While the country has taken a proactive approach to stemming the damage from Western and international financial chaos, South Korea is by no means economically closed, having negotiated free trade agreements with the European Union and the United States. Negotiations with China and Japan, two nearby countries with which relations are sometimes tense, are underway.
The South Korean real economy, unlike that of many developed economies, benefits from a strong and competitive manufacturing base. The country's research and development (R&D) spending is among the highest in the world at 4.04 percent of GDP in 2011.
South Korea has made environmental sustainability, that most long-term and global of issues, a national priority and has become the home of the Global Green Growth Institute. This has however also included more controversial projects such as expansion of nuclear energy and the construction of huge dams.
More generally, as the BTI report notes: “Strategic planning remains an important factor in South Korean governance.” But a strong central state does not necessarily mean big government, as taxes absorb just around 14 percent of GDP, low compared to many European or North American countries.
Media in South Korea is only “partly free”
However, the very factors that make for South Korea's strengths – a strong central government and powerful industries – also cause certain weaknesses. Big business conglomerates, known as chaebol, continue to dominate the economy and have become even more concentrated in recent years. The resulting monopolies and oligopolies often mean higher prices for consumers.
Counter-powers to the government are weak. Local and provincial governments have relatively little power, often depending on the center for financing. Trade unions have been declining with the rate of unionized workers falling to just 9.9 percent in 2011. Many workers have precarious working conditions and stagnant wages.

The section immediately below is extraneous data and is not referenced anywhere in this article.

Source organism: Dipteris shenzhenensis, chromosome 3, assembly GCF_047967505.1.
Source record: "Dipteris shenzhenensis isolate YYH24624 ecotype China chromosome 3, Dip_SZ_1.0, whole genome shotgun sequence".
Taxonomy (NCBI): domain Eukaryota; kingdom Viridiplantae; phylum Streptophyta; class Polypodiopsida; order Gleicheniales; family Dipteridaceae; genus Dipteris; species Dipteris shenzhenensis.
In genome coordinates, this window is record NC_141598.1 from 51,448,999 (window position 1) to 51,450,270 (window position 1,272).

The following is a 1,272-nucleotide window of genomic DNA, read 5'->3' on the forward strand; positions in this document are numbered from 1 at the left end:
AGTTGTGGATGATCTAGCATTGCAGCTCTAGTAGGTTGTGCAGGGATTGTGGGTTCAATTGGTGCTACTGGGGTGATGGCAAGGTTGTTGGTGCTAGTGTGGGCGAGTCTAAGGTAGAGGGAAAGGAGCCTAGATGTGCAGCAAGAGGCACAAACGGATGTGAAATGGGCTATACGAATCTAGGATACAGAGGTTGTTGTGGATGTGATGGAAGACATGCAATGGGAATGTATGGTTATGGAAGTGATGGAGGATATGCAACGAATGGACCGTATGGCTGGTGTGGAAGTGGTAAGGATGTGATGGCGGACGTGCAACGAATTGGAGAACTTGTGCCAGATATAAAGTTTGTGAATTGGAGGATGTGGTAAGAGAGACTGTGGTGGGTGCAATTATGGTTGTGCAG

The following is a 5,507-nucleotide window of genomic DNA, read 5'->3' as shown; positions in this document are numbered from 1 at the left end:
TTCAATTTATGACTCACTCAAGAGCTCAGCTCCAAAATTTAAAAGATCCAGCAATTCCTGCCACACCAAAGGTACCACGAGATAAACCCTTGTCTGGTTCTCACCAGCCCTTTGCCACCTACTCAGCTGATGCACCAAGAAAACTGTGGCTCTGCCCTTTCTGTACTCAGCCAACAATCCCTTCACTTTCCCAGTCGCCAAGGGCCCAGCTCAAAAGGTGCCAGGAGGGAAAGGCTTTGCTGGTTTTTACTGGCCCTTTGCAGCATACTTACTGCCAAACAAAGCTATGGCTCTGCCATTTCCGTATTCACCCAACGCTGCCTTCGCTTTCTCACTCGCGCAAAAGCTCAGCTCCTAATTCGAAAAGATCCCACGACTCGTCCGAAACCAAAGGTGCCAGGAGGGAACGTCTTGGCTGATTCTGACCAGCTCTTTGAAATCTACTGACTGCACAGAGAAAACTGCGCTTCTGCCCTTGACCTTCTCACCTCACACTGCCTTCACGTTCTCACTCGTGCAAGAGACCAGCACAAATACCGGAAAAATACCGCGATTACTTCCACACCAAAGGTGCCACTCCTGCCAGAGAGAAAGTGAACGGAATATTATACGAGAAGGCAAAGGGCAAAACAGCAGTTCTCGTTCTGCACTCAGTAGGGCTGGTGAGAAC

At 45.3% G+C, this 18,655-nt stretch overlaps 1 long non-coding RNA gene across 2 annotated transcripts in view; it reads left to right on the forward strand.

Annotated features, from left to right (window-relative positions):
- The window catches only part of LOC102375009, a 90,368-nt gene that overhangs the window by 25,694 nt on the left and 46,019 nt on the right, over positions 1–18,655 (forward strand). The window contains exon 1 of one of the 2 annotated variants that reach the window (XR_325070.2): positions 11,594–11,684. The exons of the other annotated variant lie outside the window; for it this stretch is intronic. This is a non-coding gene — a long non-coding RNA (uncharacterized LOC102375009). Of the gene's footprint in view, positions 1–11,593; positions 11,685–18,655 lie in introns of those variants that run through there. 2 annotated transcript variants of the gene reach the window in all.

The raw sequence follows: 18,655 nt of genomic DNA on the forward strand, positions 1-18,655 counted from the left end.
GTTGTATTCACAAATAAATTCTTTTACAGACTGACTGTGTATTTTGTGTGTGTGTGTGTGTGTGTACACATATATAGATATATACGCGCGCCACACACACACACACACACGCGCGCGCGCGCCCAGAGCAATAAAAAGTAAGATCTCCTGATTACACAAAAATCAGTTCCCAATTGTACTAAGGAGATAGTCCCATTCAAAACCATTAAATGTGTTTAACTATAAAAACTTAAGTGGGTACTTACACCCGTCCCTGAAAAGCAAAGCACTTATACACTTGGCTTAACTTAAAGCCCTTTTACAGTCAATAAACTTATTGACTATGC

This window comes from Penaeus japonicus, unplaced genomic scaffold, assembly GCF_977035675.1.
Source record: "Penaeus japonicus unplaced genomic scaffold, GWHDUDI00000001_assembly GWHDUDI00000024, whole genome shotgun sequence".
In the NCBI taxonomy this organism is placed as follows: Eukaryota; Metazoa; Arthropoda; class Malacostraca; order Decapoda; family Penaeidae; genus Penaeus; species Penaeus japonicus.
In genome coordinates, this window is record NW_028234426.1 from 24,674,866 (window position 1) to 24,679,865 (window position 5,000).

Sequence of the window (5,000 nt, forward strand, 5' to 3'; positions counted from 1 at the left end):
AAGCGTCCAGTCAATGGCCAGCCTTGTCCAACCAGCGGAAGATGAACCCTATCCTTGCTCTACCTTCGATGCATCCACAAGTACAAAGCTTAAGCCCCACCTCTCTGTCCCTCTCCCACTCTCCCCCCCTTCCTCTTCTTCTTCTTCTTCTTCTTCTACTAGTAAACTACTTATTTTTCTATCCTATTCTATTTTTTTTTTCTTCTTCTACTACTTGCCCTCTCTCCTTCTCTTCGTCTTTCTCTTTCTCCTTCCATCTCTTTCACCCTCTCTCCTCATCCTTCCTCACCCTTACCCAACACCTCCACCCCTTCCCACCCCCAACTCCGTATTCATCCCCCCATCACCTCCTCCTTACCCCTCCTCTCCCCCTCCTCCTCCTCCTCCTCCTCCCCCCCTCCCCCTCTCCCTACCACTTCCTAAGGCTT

South Korean newspapers tend to be conservative and there have been complaints about government intervention in TV and radio. The country's National Security Law (NSL) allows for the formal blocking of electoral candidates deemed pro-North Korean and has led to self-censorship in the media. The NSL also applies to online media. Freedom House demoted South Korea's media environment from “free” to “partly free” in 2011.
At the same time, South Koreans have also been able to enjoy the liberating trends of recent years in the form of the spread of the Internet and civil society. Media bias and censorship are becoming less relevant as the country has become an extremely active online society with quasi-universal Internet access. Civil society groups have expanded in number in recent years representing all manner of religious, social, political and economic interests.
South Korea then shows how globalization can be an opportunity when paired with a government capable of checking negative international trends and tapping into positive ones. The nation is not merely “subjected” to the forces of globalization, but through intelligent public action, influences them.
Craig James Willy is an EU affairs expert. His French-English blog is available here.